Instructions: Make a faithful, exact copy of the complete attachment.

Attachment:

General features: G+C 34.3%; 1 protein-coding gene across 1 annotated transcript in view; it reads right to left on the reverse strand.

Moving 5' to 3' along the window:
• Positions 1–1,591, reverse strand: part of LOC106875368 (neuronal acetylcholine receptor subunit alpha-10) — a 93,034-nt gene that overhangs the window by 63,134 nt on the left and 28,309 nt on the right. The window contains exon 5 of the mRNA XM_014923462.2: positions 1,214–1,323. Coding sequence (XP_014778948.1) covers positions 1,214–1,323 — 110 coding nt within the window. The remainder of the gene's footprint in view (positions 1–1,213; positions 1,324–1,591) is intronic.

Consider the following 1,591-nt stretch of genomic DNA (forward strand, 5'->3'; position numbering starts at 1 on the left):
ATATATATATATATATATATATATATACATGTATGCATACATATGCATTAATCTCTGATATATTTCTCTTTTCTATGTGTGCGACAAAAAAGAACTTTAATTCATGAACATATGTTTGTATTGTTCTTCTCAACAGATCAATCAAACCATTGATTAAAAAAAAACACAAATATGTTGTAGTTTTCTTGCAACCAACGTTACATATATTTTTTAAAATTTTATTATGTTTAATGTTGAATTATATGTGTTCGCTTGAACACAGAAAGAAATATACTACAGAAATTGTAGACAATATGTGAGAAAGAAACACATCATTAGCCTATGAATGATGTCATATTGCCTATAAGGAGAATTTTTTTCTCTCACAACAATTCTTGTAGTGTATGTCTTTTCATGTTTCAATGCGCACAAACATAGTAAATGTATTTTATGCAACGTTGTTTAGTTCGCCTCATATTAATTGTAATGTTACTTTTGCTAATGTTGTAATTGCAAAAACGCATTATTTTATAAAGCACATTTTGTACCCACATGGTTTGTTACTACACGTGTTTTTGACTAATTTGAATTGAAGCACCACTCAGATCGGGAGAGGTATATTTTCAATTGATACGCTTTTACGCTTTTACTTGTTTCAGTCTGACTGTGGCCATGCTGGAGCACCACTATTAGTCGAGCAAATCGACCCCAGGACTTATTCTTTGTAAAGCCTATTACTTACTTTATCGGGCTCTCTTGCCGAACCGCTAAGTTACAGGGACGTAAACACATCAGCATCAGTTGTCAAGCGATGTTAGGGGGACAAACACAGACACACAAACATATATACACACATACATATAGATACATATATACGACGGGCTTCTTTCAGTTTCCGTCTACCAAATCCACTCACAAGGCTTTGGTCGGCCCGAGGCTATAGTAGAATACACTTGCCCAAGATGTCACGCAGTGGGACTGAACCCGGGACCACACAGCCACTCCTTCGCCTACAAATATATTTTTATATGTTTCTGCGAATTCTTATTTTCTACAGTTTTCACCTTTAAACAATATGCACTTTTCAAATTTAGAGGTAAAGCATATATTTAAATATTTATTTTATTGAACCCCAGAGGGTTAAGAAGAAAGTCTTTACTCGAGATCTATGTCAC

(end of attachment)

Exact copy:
General features: G+C 34.3%; 1 protein-coding gene across 1 annotated transcript in view; it reads right to left on the reverse strand.

Moving 5' to 3' along the window:
• Positions 1–1,591, reverse strand: part of LOC106875368 (neuronal acetylcholine receptor subunit alpha-10) — a 93,034-nt gene that overhangs the window by 63,134 nt on the left and 28,309 nt on the right. The window contains exon 5 of the mRNA XM_014923462.2: positions 1,214–1,323. Coding sequence (XP_014778948.1) covers positions 1,214–1,323 — 110 coding nt within the window. The remainder of the gene's footprint in view (positions 1–1,213; positions 1,324–1,591) is intronic.

Consider the following 1,591-nt stretch of genomic DNA (forward strand, 5'->3'; position numbering starts at 1 on the left):
ATATATATATATATATATATATATATACATGTATGCATACATATGCATTAATCTCTGATATATTTCTCTTTTCTATGTGTGCGACAAAAAAGAACTTTAATTCATGAACATATGTTTGTATTGTTCTTCTCAACAGATCAATCAAACCATTGATTAAAAAAAAACACAAATATGTTGTAGTTTTCTTGCAACCAACGTTACATATATTTTTTAAAATTTTATTATGTTTAATGTTGAATTATATGTGTTCGCTTGAACACAGAAAGAAATATACTACAGAAATTGTAGACAATATGTGAGAAAGAAACACATCATTAGCCTATGAATGATGTCATATTGCCTATAAGGAGAATTTTTTTCTCTCACAACAATTCTTGTAGTGTATGTCTTTTCATGTTTCAATGCGCACAAACATAGTAAATGTATTTTATGCAACGTTGTTTAGTTCGCCTCATATTAATTGTAATGTTACTTTTGCTAATGTTGTAATTGCAAAAACGCATTATTTTATAAAGCACATTTTGTACCCACATGGTTTGTTACTACACGTGTTTTTGACTAATTTGAATTGAAGCACCACTCAGATCGGGAGAGGTATATTTTCAATTGATACGCTTTTACGCTTTTACTTGTTTCAGTCTGACTGTGGCCATGCTGGAGCACCACTATTAGTCGAGCAAATCGACCCCAGGACTTATTCTTTGTAAAGCCTATTACTTACTTTATCGGGCTCTCTTGCCGAACCGCTAAGTTACAGGGACGTAAACACATCAGCATCAGTTGTCAAGCGATGTTAGGGGGACAAACACAGACACACAAACATATATACACACATACATATAGATACATATATACGACGGGCTTCTTTCAGTTTCCGTCTACCAAATCCACTCACAAGGCTTTGGTCGGCCCGAGGCTATAGTAGAATACACTTGCCCAAGATGTCACGCAGTGGGACTGAACCCGGGACCACACAGCCACTCCTTCGCCTACAAATATATTTTTATATGTTTCTGCGAATTCTTATTTTCTACAGTTTTCACCTTTAAACAATATGCACTTTTCAAATTTAGAGGTAAAGCATATATTTAAATATTTATTTTATTGAACCCCAGAGGGTTAAGAAGAAAGTCTTTACTCGAGATCTATGTCAC